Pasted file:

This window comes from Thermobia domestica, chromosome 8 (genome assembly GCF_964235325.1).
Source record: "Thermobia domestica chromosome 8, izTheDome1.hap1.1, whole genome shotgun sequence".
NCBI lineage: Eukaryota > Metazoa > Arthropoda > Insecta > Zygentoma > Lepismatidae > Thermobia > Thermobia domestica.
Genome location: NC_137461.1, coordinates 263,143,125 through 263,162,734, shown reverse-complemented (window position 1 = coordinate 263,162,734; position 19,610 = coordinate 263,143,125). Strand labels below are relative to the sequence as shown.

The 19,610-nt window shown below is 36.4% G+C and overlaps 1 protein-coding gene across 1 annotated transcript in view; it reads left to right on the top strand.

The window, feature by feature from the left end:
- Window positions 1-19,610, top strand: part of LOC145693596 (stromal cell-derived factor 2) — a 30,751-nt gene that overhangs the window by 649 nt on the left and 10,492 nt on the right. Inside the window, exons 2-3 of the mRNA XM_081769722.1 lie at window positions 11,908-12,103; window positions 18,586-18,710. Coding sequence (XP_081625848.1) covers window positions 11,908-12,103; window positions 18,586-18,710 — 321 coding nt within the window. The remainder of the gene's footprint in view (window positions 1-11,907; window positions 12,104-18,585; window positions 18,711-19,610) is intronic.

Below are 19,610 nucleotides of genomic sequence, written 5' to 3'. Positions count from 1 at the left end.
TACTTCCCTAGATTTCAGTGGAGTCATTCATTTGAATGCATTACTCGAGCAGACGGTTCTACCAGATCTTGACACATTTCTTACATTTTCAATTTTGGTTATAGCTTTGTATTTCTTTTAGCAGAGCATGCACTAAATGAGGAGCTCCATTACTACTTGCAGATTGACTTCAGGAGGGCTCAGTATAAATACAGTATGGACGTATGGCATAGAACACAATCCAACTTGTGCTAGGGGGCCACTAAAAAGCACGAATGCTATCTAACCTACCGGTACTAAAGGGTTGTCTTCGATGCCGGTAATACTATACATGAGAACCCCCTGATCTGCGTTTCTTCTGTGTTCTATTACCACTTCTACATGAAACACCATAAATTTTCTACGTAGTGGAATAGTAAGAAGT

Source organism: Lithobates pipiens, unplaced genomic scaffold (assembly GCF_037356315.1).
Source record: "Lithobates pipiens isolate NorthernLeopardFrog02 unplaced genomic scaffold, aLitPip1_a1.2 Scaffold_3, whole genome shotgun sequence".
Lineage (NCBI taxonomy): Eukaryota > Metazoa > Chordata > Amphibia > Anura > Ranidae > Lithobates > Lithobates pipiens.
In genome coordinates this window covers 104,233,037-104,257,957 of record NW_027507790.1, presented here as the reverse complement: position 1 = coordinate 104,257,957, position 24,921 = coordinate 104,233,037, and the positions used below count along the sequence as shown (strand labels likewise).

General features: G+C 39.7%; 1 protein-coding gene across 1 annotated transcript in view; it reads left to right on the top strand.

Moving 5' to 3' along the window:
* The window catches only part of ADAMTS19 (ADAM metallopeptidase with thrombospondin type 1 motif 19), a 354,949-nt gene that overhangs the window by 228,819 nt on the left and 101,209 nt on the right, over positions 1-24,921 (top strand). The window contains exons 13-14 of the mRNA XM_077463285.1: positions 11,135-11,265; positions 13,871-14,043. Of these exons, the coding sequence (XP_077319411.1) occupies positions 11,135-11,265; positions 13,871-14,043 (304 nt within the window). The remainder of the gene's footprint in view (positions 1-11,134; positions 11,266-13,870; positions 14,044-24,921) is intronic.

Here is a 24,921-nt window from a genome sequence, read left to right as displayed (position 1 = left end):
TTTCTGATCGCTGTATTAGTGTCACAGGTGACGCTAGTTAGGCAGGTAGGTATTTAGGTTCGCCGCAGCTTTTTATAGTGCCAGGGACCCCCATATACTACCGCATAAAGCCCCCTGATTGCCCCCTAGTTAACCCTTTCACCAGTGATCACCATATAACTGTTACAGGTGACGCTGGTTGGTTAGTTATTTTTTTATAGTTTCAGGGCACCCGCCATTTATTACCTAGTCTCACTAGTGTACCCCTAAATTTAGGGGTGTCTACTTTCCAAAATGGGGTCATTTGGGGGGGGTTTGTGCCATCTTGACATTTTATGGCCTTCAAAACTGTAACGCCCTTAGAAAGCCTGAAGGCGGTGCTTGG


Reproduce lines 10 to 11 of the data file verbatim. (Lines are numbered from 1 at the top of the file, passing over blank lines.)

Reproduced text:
Source organism: Lithobates pipiens, unplaced genomic scaffold (assembly GCF_037356315.1).
Source record: "Lithobates pipiens isolate NorthernLeopardFrog02 unplaced genomic scaffold, aLitPip1_a1.2 Scaffold_3, whole genome shotgun sequence".